Food for Thought: Food as an Important Part of Our Cultural Identity

There are many ‘things’ that connect people to their sense of identity. Personally, I think food establishes a strong link to identity as it is part of one’s culture. If you ask any French or Italian person they will wholeheartedly agree. Food is where memories are made; smells floating in the air, sizzling and chopping sounds, touch of different produce, sight of a delightful plate, and finally the taste… need I say more! Well, as a matter of fact I will…  

When I travel it is not just about escaping the often damp and wet Irish weather, but rather exploring new places and the people that bring meaning to these very places. For me food is an integral part of the voyage. I am passionate about food as it is part of our identity. I appreciate the awakening of my taste buds with new flavours and sharing such sensorial experiences with others, especially my husband who is also passionate about food.

So next time you decide to indulge in a trip to Paris, endeavour to sip your espresso at a ‘real’ Parisian cafe rather than at one of the globally standardised coffee shops! In Italy, bite into an authentic pizza – Margherita is basic but best! – the typical Neapolitan pizza. If you enjoy a great feed of fresh fish especially cod then off to Portugal where they prepare cod in a thousand ways.

Embrace the local culinary identity. Travelling is an adventure that should encompass the taste buds so bring the experience into your plate.

But let’s not forget we have great quality produce in Ireland and especially here in Cork! Both city and county have interesting food markets where local excellence is a trade mark. Yet, despite these resources, Ireland is not recognised for its culinary identity; and consequently, we, Irish, tend to belittle the food distinctiveness of our country. However have you ever asked yourself why we export so much of our produce; why so many foreigners appreciate our Milleens Cheese, produced in Eyeries, West Cork, or Union Hall Smoked Fish, or Clonakilty Black pudding, or our dairy products such as our best butter produced from grass-fed cows… the list is endless. I’m not talking about intensive farming; I’m encouraging you to think about local food at its best. We are fortunate enough to have a rich natural food resource on our doorstep, that is, seafood. Seafood was appreciated by our ancestors, by coastal and inland dwellers alike and would have been a regular part of their diet.  So next time someone makes a comment about our lack of culinary identity, think about our salted ling traditionally eaten on Christmas Eve or our infamous Bacon & Cabbage, and all the new ways in which we can use our local quality produce to embrace traditional food with a contemporary twist. Our senses of identity are created and shaped through our engagement in practices that connect us to particular places. So what are ye waiting for? Go shopping, get your pots and pans out and start experimenting…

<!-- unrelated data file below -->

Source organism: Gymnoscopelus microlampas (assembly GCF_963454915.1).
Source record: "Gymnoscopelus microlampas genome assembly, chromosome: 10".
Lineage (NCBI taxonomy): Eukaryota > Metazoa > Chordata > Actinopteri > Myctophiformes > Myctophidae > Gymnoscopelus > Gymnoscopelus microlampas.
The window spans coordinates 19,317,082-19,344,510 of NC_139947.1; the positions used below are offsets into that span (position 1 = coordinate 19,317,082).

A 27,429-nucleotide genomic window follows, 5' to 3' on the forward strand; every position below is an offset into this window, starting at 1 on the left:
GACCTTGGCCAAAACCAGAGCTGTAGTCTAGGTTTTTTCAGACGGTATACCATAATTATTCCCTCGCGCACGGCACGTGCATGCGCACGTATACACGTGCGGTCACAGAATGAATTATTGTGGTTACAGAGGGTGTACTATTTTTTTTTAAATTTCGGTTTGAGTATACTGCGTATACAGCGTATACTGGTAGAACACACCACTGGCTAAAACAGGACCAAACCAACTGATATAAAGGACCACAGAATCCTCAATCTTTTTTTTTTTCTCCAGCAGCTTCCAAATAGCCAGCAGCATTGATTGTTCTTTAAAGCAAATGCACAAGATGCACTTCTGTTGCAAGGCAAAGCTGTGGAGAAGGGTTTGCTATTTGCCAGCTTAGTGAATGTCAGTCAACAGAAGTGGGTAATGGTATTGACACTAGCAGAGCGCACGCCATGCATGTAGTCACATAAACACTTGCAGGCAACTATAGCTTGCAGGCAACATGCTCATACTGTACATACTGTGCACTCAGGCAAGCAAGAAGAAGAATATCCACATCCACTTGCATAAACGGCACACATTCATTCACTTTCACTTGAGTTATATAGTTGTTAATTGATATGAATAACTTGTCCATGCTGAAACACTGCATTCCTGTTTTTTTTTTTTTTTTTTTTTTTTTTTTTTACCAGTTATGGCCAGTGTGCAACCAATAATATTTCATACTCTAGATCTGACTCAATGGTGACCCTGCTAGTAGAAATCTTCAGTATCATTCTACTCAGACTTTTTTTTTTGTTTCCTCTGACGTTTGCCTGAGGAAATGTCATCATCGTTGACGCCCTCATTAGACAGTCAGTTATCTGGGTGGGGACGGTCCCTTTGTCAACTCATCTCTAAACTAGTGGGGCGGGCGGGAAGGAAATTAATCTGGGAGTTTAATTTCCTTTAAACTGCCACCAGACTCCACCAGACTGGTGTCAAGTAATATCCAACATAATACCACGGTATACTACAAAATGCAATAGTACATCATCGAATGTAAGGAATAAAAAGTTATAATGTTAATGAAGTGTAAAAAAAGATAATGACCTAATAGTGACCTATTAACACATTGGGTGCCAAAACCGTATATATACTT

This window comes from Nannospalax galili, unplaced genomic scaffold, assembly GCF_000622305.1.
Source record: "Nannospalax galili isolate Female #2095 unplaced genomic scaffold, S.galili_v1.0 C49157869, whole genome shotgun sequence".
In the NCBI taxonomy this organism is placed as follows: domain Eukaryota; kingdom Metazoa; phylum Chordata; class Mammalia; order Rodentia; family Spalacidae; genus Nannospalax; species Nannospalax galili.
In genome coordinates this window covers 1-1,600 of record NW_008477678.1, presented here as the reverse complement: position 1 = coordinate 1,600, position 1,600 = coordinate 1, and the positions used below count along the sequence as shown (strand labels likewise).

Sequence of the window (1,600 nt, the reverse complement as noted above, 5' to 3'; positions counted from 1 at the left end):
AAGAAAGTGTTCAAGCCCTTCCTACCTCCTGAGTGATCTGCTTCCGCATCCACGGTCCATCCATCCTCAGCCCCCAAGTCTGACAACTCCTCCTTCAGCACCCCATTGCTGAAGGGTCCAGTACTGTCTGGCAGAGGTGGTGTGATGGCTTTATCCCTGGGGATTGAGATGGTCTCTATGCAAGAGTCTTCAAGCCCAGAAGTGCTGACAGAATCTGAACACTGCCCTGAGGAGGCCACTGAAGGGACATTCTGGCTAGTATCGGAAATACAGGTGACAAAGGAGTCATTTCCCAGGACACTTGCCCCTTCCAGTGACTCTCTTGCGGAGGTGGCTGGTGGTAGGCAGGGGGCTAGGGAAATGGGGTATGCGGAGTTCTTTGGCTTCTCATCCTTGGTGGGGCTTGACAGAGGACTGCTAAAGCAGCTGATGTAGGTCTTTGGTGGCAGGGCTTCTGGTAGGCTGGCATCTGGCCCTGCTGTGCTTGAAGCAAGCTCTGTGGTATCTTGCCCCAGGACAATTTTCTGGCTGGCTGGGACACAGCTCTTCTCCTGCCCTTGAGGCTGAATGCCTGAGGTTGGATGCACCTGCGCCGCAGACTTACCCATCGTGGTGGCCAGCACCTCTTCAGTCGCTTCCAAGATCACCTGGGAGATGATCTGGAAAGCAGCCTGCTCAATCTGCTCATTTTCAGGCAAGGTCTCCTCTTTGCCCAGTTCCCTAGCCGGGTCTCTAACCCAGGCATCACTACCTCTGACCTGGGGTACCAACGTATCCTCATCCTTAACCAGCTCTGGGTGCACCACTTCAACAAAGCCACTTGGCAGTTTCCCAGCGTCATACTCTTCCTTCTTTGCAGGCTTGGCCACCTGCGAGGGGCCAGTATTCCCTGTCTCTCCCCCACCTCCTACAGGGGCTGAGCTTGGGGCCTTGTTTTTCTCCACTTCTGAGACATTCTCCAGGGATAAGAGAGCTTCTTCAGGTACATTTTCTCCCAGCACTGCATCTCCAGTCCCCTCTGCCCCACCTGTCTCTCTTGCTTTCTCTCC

I’ve attached a link to an article in the Irish Times; enjoy the read: https://www.irishtimes.com/life-and-style/food-and-drink/bastille-day-the-french-mostly-know-nothing-about-irish-food-and-cooking-1.3946642

2 thoughts on “Food for Thought: Food as an Important Part of Our Cultural Identity

  1. Wonderful post! Food is such an important part of any trip for me, and in places like Italy or Taiwan it practically makes the entire trip.. I don’t know much about Irish cuisine, but good cheese and seafood sounds like just my style 🙂

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    1. Thank you. Irish Stew is synonymous with traditional Irish cuisine. A one-pot dish usually made lamb / mutton – but one could also use beef – with root vegetables potatoes, onions and carrots, one could also add pearl barley; it is all about slow cooking.

      Like

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